Worried Lebanese

thought crumbs on lebanese and middle eastern politics

Partisanship and sedition

Posted by worriedlebanese on 30/11/2006

I attended a very interesting lecture today in Normandy. The lecturer, Carlos Pimentel, talked about the origins of pluralism as a political phenomenon. He analysed the birth of bipartisanship in England, and its gradual acceptance. He explained that at first, political parties were denounced as being seditious and they were associated with civil strife. They were condemned because they were seen as threats to the social order, the national consensus, and the unity of the State. He showed how political parties introduced in British politics a dual tension, that of consensus and conflict. I though it would be interesting to apply his analysis to what’s happening in Lebanon.

Following their active participation in the Civil war, and almost systematic transformation into armed militias, the Lebanese political parties were much discredited. New political groups hesitated to call themselves parties in order not to be linked or equated with militias; two of the largest political formations in Lebanon consequently call themselves Tayyar (which means ‘Current’ or ‘Trend’ but is usually translated to ‘Movement’): The Free Patriotic Movement (FPM) and Future Movement (FM).

Following their active participation in the Civil war, and almost systematic transformation into armed militias, the Lebanese political parties were much discredited. New political groups hesitated to call themselves parties in order not to be linked or equated with militias; two of the largest political formations in Lebanon consequently call themselves Tayyar (which means ‘Current’ or ‘Trend’ but is usually translated to ‘Movement’): The Free Patriotic Movement (FPM) and Future Movement (FM).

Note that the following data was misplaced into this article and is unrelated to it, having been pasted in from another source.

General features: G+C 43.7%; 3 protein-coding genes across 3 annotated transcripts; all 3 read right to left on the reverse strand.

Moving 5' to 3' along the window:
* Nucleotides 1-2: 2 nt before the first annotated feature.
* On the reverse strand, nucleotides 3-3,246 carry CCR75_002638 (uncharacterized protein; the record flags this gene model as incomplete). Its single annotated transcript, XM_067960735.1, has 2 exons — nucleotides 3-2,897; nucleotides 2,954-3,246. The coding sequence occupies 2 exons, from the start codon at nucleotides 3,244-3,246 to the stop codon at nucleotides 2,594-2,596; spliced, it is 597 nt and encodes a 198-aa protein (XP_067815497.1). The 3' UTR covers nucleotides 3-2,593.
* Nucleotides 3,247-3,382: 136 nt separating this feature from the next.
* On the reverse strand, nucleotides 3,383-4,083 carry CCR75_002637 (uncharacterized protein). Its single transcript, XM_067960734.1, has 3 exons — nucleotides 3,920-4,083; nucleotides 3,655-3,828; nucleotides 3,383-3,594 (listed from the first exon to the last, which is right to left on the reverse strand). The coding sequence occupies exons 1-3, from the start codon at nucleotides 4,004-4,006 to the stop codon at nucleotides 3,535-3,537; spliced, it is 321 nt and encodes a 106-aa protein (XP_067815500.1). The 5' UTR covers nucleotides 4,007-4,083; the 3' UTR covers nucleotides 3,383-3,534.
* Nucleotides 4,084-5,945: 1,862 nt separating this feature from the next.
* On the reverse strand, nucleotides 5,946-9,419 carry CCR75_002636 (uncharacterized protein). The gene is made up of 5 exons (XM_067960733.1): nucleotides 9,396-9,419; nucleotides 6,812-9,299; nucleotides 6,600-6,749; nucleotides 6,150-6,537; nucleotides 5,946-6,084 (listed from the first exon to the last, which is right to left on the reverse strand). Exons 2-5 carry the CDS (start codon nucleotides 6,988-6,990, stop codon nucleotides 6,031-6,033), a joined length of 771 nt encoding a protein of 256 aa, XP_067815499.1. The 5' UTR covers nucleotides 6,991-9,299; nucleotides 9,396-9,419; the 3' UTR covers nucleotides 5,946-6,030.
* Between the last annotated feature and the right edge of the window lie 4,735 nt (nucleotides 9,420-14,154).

Similarly to late 17th century England, political polarisation in Lebanon is extreme. But instead of having two opposing parties such as the Whigs and the Tories, Lebanon has two large, heterogeneous and cross-communal coalitions. On one side, we have the parliamentary majority coalition spearheaded by Hariri’s Future Movement [mostly Sunni] and Joumblat’s Progressive Socialist Party (PSP) [quasi exclusively Druze]. On the other, we have the new opposition led by Hassan Nasrallah’s Hezbollah [Shiite based] and Aoun’s Free Patriotic Movement (FPM) [Christian based].

This polarisation has brought about a very intense nation-wide debate over conflict and consensus. Many accusations (and curses) are exchanged by both sides, and the opponent is often perceived and denounced as a foreign agent, a tool used by foreign powers to achieve their aims in Lebanon. This accusation is widespread in cases of extreme polarisation. It shows a crisis in confidence between two opposing parties. The conflicting element overrides the initial consensus admitting that both parties are legitimate players in the political game. In the case of Lebanon, the confessional diversity and the communal polarisation (Sunni and Druze on one side, and Shiite on the other) obviously complicate the matter.

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